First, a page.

In chapter five we learn of the author’s experience of dining in the dark and how when it comes to eating it’s not only about the sense of taste. Rather, eating and what one tastes is highly linked to the other senses. In the author and his companions’ experience of dining in the dark, they all realize how much vision plays a part in what they taste. Moreover, how losing the ability to see heightens their other senses, such as smelling or tasting. This dining experience reminds me of other sensory restaurants that offer similar yet unique eating experiences.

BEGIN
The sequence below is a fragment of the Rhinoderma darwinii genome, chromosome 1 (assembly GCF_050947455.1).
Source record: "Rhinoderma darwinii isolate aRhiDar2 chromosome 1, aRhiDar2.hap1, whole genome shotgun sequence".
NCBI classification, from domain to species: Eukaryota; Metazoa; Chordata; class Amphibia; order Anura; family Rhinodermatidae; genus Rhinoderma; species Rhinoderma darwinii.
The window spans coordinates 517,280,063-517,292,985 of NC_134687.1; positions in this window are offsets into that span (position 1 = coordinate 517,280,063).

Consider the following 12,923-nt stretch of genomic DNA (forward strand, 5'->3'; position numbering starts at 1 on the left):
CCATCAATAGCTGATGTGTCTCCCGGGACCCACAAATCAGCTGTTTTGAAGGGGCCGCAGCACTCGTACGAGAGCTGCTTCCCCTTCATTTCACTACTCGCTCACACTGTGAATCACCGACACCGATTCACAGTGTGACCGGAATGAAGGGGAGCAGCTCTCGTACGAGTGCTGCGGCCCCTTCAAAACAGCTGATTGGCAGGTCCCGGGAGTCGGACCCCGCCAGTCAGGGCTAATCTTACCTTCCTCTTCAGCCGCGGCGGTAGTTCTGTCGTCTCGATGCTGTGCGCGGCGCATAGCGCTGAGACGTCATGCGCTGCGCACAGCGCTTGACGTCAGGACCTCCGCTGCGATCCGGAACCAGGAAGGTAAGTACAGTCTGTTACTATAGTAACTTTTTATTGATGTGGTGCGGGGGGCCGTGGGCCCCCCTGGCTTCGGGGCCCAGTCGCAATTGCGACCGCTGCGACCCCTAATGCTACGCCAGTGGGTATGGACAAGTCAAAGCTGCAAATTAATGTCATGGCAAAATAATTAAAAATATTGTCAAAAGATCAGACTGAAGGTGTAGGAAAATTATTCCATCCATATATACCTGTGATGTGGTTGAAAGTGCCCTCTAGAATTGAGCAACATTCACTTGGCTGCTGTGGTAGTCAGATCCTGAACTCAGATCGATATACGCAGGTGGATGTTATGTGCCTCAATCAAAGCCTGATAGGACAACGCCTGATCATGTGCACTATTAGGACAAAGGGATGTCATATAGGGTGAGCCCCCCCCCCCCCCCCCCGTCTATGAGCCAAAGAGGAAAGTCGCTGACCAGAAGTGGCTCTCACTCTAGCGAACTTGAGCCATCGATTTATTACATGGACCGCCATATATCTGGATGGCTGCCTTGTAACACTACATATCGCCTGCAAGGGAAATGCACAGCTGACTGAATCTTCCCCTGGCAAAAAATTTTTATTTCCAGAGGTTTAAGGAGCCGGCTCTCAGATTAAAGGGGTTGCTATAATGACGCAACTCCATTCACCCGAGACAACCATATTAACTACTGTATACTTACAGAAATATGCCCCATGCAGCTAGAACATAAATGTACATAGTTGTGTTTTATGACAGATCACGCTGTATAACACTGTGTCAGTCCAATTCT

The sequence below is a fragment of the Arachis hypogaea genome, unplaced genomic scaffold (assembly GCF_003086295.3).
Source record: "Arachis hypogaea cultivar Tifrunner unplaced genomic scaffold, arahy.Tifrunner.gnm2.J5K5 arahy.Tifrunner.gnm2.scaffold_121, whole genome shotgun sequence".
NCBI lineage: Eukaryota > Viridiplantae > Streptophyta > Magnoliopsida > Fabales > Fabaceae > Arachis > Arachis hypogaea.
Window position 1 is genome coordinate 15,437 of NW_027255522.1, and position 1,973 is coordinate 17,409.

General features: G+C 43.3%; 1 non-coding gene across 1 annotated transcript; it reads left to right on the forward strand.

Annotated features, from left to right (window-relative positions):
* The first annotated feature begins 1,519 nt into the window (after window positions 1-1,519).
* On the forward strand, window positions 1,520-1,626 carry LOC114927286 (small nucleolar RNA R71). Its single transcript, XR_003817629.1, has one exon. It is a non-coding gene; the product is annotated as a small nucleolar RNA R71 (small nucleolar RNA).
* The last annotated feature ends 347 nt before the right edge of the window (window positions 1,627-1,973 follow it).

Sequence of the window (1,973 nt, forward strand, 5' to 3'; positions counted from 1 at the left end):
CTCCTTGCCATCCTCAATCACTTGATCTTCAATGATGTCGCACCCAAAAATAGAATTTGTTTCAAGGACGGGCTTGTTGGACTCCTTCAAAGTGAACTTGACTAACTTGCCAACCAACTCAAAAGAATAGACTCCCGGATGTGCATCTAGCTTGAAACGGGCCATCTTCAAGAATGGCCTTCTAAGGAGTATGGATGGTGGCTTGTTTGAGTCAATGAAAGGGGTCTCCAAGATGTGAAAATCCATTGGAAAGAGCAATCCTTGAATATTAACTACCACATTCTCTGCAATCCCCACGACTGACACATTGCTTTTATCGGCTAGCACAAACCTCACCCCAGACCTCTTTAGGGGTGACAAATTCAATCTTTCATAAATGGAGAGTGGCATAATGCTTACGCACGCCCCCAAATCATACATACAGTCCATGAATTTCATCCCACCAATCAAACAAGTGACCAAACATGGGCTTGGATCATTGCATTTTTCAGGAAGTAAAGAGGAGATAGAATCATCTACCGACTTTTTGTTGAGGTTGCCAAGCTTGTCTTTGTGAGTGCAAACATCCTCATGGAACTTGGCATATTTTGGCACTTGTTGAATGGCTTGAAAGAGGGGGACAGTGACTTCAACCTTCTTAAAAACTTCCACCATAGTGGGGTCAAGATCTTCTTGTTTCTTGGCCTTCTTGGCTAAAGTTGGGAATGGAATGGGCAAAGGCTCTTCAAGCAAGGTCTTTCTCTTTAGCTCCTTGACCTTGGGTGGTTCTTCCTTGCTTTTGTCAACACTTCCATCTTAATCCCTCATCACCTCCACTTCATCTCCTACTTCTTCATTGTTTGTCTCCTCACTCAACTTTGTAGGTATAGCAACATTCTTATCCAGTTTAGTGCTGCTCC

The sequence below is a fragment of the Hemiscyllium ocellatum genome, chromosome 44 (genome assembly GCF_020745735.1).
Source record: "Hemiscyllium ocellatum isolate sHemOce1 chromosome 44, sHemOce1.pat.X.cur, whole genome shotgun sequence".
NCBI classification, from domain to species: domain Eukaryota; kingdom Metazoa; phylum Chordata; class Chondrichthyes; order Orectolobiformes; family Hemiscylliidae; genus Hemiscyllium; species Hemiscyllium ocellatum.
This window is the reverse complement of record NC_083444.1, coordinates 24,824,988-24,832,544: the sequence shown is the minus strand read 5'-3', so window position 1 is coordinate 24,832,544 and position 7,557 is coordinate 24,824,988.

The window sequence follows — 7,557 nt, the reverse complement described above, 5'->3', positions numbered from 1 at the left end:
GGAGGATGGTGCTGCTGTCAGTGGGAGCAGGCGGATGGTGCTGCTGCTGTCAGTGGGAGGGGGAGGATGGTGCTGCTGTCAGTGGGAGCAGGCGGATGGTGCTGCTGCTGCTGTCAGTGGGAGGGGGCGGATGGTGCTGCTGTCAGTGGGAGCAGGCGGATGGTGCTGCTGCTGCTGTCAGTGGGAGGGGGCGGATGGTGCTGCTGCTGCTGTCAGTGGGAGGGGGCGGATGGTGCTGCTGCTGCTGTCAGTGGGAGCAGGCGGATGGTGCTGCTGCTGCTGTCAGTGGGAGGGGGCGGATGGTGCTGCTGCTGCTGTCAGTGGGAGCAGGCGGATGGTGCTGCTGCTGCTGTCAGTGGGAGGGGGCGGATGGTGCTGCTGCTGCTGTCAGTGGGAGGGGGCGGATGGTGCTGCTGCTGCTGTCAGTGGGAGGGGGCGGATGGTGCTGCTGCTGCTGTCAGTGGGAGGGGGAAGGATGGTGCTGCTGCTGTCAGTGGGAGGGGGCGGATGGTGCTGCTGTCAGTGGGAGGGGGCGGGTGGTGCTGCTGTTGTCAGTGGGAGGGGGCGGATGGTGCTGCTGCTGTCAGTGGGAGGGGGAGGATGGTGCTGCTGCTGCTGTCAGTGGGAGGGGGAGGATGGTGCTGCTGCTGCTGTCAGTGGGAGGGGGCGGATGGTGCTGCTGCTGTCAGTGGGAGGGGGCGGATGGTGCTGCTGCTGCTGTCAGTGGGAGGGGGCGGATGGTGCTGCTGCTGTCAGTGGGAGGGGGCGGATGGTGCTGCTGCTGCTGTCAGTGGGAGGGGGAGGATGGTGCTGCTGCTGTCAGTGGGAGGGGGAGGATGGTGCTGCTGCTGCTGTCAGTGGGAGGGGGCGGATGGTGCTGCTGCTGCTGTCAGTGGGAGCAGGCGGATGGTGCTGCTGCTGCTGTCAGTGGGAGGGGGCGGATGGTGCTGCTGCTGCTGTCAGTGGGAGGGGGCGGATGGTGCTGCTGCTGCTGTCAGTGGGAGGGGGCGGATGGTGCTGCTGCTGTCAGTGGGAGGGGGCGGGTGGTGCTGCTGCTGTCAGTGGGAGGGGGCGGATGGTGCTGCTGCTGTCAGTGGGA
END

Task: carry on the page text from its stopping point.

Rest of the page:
In the past five years, multisensory restaurants have become very popular. One such one is Ultraviolet in Shanghai, China. Ultraviolet uses sight, sound, and smell to enhance the food through a controlled environment. The dining room has no décor, paintings, or views. Instead has high-end technology such as dry scent projectors, stage and UV lighting, 360-degress wall projections, table projectors, scent diffusers, and a multichannel speaker system to enhance the atmosphere to provide context to the dish's taste. Hence making Ultraviolet, a single table restaurant seating only ten, renowned, exclusive, and one of a kind.